Yesterday, when I looked at the "Mike Lee for U.S. Senate" Facebook page, I read their reasons for the cancellation. (Obviously, you already know this as you so eloquently referenced it in your blog.) I stand by what I wrote then; all allegations were/are 100 percent false.
How would you feel, by the way, if you were in my shoes and learned all of this off of Facebook? What happened to the courtesy of a phone call, or perhaps a written explanation of concerns prior to the cancellation of a commitment?
Our organization, along with the UFRW, offered to organize, sponsor and promote a debate between the two candidates. After much collaboration, we were able to secure a date that worked for both campaigns. We then proceeded to find a venue. My first choice was the Salt Lake City Library, but they couldn't accomodate us due to another function on the same date. I then tried Ft. Douglas, but was also turned down. My next call was to the Museum of Fine Arts at the University of Utah. They too were unable to accomodate us. I then phoned Julie Dole, the Political Director of the Salt Lake County GOP. She offered to help me find a location. She said that Merit Medical had always been very generous to SL County GOP in the past and that she would call them, which she did. She advised me that not only could Merit Medical accommodate several hundred people, they would also be willing to allow us to use their facility free of charge. With a location secured, we immediately contacted both campaigns to inform them of the venue. Neither campaign offered any objections. We then proceeded to advertise the debate via press release, e-mail, Utah GOP email lists, Salt Lake County email lists, our blog, our website, Facebook, word of mouth, etc.
Our next step was to find an impartial moderator, and we did so with our selection of former Governor Olene Walker. It was always our intent to turn all submitted questions over to her and let her select which ones were ultimately used for the debate. We had advertised that questions which favored one candidate over another would not be used. It was also our goal to provide a forum that was completely fair and impartial to both campaigns. Our bylaws forbid us from endorsing any candidate prior to a primary election. We take this very seriously. (To be honest, I wish all public figures within the same political party would do the same. In a perfect world perhaps.) We never received a request from the Lee campaign to vet questions prior to the debate. We never received a request from the Bridgewater campaign either, for that matter. To be honest, I wasn't aware that candidates saw the questions prior to a debate. Is that really true?
Regarding the Cherilyn Eager mess. I wish her name hadn't been on the press release. Although Cherilyn is a former senate candidate, she is also the UFRW's VP of Media Relations, and has been for several years. The UFRW drafted the press release, and Cherilyn disseminated it. Both Darcy Kruitbosch and I regret that. We didn't know her name would be on the header and footer. It was unfortunate for the UFRW and WRC, because I agree that it made us look bad. Consider it a lesson learned the hard way for us. With that said, however, Cherilyn was never involved in debate preparations, and had anyone from Mike Lee's campaign contacted us regarding her involvement, we would have explained the foregoing and asked her not to attend the debate.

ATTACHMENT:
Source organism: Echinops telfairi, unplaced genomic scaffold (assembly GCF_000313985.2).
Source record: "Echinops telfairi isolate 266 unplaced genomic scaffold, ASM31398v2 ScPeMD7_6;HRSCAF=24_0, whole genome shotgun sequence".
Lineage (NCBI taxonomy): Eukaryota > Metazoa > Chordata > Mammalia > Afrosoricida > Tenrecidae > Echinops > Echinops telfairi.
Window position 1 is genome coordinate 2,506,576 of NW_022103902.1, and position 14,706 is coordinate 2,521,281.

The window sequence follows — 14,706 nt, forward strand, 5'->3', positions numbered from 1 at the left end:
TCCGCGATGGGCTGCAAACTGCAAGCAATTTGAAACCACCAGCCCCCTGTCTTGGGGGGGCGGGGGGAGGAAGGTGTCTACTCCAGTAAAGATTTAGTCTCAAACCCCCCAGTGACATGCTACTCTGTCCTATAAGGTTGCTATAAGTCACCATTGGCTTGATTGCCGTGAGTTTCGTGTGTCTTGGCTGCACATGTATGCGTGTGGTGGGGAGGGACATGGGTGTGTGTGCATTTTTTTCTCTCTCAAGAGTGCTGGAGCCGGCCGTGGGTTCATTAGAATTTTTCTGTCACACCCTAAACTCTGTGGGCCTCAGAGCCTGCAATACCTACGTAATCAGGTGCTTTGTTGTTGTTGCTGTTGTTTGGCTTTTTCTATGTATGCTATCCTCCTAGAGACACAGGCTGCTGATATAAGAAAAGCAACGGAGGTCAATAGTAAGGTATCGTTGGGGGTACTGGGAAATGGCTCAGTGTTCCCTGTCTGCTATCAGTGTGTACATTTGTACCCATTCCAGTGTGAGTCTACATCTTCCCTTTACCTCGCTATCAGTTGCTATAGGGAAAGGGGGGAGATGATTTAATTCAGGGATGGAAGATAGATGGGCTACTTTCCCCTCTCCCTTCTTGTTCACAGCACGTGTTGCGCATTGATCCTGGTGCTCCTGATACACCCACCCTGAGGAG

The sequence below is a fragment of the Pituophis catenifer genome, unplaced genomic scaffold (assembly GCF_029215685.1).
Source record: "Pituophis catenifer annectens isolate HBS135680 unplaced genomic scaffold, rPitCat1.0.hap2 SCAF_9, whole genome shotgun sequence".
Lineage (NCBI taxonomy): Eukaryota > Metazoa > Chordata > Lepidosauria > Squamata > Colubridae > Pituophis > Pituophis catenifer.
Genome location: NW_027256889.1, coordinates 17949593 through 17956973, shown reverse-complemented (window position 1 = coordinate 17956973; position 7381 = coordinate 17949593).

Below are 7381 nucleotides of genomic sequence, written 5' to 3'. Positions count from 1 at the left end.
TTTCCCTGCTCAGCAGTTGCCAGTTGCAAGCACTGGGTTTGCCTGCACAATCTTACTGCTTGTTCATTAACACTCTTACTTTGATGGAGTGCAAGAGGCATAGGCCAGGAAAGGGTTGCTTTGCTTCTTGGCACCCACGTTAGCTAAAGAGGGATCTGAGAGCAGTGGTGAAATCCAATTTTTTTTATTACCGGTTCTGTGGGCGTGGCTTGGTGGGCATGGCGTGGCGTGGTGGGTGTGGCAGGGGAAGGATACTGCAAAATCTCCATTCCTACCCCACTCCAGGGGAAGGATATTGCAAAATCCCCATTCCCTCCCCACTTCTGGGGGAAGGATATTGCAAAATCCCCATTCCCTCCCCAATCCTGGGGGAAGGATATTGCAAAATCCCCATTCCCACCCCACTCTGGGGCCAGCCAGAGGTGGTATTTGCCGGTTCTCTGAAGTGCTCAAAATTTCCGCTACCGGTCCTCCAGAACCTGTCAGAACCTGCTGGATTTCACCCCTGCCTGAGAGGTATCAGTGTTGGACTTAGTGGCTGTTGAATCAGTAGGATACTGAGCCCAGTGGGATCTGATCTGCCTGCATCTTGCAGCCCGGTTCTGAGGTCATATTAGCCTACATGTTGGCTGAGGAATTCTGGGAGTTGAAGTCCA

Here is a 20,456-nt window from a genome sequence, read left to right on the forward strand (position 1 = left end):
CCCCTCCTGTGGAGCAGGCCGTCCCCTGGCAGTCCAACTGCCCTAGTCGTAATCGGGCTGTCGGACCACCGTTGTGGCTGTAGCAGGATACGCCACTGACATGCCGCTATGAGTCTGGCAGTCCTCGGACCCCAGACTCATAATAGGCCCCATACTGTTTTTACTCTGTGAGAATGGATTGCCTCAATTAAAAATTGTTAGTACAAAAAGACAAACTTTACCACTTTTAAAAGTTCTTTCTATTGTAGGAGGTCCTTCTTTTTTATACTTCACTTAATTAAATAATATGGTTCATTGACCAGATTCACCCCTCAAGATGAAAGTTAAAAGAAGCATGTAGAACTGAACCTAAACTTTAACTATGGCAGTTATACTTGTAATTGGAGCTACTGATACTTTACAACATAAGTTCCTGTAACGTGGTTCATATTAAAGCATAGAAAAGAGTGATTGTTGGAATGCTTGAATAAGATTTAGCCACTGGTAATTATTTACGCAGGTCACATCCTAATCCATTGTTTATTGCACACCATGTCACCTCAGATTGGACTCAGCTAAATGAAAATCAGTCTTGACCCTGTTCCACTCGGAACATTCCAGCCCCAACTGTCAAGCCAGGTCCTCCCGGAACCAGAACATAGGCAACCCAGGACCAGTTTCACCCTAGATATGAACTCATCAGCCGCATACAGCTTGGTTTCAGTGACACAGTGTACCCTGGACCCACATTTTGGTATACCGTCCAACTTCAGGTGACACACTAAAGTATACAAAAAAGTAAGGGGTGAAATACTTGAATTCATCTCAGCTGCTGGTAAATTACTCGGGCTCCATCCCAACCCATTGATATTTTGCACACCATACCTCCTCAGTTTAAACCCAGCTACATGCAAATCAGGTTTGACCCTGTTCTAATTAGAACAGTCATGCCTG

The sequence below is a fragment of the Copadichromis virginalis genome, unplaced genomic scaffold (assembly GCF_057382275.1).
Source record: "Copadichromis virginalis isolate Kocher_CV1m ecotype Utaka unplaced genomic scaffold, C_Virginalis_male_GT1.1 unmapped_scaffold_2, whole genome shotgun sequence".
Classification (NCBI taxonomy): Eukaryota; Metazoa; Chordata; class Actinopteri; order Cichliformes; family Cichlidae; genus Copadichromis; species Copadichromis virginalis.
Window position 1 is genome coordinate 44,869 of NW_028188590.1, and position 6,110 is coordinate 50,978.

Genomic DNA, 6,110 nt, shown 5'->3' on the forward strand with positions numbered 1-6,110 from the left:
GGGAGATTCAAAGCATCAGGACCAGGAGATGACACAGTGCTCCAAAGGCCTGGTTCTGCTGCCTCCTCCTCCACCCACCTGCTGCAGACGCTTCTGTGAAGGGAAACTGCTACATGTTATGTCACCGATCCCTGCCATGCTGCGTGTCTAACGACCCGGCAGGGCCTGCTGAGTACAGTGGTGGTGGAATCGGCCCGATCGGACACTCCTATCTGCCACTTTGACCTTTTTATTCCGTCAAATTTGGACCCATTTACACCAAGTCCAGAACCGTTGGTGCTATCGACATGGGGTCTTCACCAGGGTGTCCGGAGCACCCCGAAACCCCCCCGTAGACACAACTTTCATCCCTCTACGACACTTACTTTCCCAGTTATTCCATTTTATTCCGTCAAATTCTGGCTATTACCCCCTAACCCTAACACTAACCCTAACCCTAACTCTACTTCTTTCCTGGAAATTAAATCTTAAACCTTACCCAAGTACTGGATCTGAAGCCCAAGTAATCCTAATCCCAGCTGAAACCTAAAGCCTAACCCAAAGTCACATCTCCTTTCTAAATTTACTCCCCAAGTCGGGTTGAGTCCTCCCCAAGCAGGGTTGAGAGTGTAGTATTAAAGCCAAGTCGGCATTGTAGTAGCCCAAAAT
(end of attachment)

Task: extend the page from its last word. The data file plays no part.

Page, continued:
I am a stay-at-home mother of four children who volunteers my time as president of the WRC of SLC. I do so because I am a conservative who chose to get involved. Obviously, I was naive to the world of politics. Apparently, I'm also (well, used to be, anyway) uninformed as to the misuse of capitalization.
It has been hard to watch my personal honesty and integrity be questioned. I can understand why so many people choose not to get involved. I think apathy is killing our country. Despite everything that has happened, I stand by the truth of the above, and will not become an apathetic bystander.
If you have any questions, please let me know.
P.S. If you will go to our blog, you will see that our club hosted both Mike Lee and Tim Bridgewater this year. Mike addressed us on February 11th, and Tim on March 11th. Should either of them say they were treated in any way other than with complete respect, it would be untrue. We enjoyed our time with both of them.
One more thing, our former 1st VP (who's resigned to attend law school back in D.C.), Jessica Fawson, works on Mike's campaign, and our Treasurer, Janice Auger, openly endorsed Mike on her FB page a couple months ago.
David Rodeback comments (6/18/2010):
Thanks for the detailed explanation -- and for saying I "seem reasonable," come to think of it. I'm willing to take you at your word as to your and your organization's intended neutrality, but, regrettably, that press release fairly screamed the opposite.